Blogs

Getting Stuff Into Caboodle

I wrote the following for a new page of the Caboodle User Guide, but since nobody reads such guides :) I thought I'd post it to the Dejal Blog, too.

Caboodle is a versatile application, and a handy place for storing text, pictures, PDFs, and other kinds of documents.

The most obvious way to get stuff into Caboodle is to type text or paste content into an entry. Simply click the New Sibling toolbar button (or choose it from the File menu) to add a new entry a the same level as the selected one (or the top level if no selection), or the New Child option to create the new entry within the selected one. Read about the main Caboodle window for more information.

You can also drag documents into an entry. Create an entry as above, then press Cmd-Tab to switch to another application or the Finder and begin dragging the document (e.g. an image from a web browser, or PDF from the Finder). While the mouse button is still held down, press Cmd-Tab again to switch back to Caboodle, and drag into the text area. You then have a choice: you can copy the document into Caboodle, simply by releasing the mouse, or alias the original into Caboodle by holding the Control key while releasing the mouse button — the mouse pointer will change from a plus symbol to an alias symbol.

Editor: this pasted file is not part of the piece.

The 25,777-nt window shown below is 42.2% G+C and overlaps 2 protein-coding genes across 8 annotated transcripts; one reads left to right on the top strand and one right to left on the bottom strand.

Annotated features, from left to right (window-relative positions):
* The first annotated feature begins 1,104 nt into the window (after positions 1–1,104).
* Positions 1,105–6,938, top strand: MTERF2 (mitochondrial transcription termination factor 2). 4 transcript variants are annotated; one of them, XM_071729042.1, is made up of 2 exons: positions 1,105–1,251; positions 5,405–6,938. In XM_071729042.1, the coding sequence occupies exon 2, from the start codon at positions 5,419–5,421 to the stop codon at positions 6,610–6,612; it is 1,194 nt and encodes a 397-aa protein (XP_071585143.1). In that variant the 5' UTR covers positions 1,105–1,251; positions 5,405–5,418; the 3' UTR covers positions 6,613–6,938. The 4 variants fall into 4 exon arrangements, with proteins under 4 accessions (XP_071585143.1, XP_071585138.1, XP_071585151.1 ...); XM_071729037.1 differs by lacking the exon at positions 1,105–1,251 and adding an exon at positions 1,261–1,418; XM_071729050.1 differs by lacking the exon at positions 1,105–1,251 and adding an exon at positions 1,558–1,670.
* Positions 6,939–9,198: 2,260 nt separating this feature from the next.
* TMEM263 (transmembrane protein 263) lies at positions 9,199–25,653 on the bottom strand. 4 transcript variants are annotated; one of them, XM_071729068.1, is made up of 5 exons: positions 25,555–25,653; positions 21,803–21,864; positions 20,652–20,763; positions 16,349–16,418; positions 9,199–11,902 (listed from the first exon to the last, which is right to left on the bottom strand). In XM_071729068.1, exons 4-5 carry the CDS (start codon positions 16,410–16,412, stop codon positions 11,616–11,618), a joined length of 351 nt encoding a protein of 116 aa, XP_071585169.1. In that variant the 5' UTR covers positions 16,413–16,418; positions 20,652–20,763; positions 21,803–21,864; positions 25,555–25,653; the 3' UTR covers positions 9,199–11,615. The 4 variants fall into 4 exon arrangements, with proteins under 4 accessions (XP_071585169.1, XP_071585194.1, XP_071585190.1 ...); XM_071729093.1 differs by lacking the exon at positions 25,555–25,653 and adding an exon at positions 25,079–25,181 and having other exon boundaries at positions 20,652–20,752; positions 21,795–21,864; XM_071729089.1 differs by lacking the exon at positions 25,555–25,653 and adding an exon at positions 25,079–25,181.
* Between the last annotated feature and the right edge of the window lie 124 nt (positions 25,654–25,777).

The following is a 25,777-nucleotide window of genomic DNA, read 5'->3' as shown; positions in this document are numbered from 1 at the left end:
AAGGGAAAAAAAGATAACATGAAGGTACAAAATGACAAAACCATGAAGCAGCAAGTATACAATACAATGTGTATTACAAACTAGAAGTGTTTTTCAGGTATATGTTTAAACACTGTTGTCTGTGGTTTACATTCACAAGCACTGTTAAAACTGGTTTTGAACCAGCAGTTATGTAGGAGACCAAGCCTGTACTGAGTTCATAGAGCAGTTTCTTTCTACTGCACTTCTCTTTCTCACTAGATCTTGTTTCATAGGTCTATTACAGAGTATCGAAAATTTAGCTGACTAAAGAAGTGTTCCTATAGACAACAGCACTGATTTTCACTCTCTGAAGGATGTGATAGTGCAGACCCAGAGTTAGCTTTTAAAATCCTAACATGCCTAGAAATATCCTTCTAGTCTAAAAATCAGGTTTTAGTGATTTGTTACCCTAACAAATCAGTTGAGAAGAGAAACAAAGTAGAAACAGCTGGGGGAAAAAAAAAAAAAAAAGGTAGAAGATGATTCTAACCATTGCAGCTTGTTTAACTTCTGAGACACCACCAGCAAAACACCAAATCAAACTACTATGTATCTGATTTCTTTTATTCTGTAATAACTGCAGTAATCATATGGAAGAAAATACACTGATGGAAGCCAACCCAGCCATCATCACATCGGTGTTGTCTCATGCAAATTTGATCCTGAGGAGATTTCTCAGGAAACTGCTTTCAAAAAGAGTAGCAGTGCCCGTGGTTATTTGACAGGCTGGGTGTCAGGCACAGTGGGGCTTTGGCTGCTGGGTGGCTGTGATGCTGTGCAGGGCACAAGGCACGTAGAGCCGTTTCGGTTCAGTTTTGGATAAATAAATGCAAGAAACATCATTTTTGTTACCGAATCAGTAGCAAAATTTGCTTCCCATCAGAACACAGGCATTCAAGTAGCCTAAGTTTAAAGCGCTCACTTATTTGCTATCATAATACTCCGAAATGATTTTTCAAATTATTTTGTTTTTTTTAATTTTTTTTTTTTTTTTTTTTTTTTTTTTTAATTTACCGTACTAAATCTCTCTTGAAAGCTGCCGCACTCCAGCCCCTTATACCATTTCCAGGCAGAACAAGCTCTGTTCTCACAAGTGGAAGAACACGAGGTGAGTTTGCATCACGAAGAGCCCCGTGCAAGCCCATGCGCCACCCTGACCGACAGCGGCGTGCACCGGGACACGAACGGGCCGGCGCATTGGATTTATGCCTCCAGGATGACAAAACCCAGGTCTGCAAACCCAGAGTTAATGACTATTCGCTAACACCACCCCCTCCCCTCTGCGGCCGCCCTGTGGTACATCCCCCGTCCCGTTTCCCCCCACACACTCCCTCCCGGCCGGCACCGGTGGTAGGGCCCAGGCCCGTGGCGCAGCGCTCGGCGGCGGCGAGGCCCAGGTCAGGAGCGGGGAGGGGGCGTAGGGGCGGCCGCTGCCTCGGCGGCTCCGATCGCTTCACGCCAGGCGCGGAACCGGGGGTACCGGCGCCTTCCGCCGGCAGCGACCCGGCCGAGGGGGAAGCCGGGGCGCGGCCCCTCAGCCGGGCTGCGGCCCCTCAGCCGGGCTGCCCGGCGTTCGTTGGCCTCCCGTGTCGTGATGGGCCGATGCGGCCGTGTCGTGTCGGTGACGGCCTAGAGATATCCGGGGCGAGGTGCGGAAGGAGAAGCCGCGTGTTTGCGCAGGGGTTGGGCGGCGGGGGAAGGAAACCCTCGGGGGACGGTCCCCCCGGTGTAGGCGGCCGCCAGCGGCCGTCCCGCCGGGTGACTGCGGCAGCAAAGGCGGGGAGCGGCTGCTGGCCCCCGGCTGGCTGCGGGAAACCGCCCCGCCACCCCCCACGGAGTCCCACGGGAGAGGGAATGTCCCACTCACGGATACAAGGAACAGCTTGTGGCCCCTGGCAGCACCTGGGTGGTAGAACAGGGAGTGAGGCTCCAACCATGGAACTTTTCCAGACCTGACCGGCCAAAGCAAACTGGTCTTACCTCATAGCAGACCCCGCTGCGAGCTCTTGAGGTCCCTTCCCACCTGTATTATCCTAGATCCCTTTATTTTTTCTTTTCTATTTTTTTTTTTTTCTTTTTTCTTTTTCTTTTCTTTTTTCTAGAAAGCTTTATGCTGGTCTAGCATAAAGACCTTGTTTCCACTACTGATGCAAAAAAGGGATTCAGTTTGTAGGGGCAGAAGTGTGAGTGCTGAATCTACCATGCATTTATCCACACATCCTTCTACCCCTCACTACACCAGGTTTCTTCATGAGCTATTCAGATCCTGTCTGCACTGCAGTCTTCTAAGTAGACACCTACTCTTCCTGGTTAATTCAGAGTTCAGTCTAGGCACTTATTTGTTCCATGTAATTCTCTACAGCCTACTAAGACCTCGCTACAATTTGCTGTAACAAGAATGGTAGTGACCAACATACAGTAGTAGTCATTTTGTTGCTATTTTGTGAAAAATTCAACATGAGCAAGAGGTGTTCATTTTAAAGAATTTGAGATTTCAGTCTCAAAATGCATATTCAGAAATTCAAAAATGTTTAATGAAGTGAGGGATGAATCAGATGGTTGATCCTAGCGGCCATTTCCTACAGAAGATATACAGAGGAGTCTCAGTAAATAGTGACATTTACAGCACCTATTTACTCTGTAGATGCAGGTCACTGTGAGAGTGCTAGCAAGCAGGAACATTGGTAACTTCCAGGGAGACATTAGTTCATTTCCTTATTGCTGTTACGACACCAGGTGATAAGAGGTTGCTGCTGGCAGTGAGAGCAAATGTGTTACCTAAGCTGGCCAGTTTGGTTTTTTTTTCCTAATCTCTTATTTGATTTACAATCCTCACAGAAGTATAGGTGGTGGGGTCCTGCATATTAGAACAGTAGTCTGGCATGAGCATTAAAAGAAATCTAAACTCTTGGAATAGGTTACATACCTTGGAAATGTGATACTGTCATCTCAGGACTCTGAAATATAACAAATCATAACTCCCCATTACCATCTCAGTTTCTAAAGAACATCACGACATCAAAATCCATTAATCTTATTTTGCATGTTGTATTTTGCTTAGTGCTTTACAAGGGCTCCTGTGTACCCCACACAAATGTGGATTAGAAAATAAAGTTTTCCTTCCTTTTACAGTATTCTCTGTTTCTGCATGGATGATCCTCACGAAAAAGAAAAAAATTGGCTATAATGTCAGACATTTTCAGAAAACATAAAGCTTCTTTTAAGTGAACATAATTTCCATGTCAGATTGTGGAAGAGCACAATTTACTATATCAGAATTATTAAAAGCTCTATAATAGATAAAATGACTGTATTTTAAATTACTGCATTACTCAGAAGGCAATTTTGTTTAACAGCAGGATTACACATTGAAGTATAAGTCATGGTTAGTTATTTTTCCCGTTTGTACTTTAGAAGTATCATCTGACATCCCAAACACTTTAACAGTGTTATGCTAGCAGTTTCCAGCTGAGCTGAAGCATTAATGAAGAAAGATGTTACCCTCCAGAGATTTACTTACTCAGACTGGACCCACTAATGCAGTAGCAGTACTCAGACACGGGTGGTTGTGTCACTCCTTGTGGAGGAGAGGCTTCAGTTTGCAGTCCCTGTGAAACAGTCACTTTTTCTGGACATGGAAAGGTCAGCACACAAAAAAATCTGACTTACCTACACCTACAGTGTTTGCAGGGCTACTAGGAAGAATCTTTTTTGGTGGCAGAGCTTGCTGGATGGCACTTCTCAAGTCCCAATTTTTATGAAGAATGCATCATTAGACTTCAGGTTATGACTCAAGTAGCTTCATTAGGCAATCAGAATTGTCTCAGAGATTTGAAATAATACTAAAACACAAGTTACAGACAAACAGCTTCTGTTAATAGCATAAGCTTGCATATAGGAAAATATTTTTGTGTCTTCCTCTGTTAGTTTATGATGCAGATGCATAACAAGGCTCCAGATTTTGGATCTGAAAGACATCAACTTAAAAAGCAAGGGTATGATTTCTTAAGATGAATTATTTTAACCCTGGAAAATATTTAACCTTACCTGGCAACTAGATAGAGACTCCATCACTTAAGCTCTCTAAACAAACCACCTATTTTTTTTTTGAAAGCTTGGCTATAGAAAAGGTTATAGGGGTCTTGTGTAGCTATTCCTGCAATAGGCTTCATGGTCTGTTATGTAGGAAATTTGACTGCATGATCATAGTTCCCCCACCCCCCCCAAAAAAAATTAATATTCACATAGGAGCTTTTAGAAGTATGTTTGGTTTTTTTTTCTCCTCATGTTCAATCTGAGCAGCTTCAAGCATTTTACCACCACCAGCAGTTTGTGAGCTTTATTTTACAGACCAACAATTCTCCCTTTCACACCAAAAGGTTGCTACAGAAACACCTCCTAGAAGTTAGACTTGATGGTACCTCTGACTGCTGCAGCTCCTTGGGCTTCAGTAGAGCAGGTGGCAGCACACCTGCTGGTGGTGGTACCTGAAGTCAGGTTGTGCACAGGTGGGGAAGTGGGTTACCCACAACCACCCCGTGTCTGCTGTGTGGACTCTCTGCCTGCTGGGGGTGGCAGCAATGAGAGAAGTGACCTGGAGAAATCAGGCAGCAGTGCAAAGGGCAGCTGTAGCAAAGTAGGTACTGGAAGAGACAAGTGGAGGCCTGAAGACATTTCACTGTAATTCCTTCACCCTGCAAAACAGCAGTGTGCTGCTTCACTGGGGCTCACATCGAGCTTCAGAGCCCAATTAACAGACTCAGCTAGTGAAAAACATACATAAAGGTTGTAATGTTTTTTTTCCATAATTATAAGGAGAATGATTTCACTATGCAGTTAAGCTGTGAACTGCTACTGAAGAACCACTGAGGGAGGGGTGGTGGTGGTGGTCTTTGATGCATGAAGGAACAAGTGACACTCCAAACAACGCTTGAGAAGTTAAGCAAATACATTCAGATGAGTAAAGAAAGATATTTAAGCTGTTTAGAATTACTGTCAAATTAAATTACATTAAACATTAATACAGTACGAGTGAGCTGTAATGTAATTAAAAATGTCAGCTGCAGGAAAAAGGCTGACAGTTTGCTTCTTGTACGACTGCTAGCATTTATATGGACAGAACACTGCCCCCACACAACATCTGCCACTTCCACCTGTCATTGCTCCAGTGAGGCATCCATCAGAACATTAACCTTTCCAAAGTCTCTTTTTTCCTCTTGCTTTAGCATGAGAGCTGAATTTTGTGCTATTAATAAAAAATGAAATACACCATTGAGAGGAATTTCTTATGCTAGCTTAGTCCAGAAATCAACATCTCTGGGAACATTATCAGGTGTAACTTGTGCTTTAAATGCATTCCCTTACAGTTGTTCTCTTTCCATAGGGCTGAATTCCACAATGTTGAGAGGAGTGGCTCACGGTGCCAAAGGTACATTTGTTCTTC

That sounds hard, but is actually really easy once you try it. But easy as that is, wouldn't it be nice if there were an even easier way to get stuff into Caboodle? You're in luck: we're not done yet!

Caboodle supports the Services menu, which is included in the application menu of most modern applications. Simply select some text in pretty much any application then choose the Services > Caboodle > Add Entry with Selection command. Caboodle will be launched if it isn't already running, a new entry will be added, and the text will be inserted in that entry. What's more, the Subject will be set to the first few words of the first line of text. If the selected entry has child entries when using this function, the new entry will be a child of that one, otherwise it will be a sibling.

(It's worth pointing out here that there's a second command in the Services menu: Selection From Entry. This command does the reverse of the above: it inserts the text from the current entry in Caboodle into another application at the current selection.)

But wait, there's more. You can even drag text or images onto the Caboodle application icon in the Dock to quickly add them in the same way as for the Services feature.

Finally, if you need to get lots of data into Caboodle, you can import it.

Mac Bundle Box 2 now available!

Mac Bundle Box

The second Mac Bundle Box, a collection of 10 great applications, is now available!

The bundle includes a Basic license for my own Simon, plus nine other excellent applications from independent developers, including several very popular titles: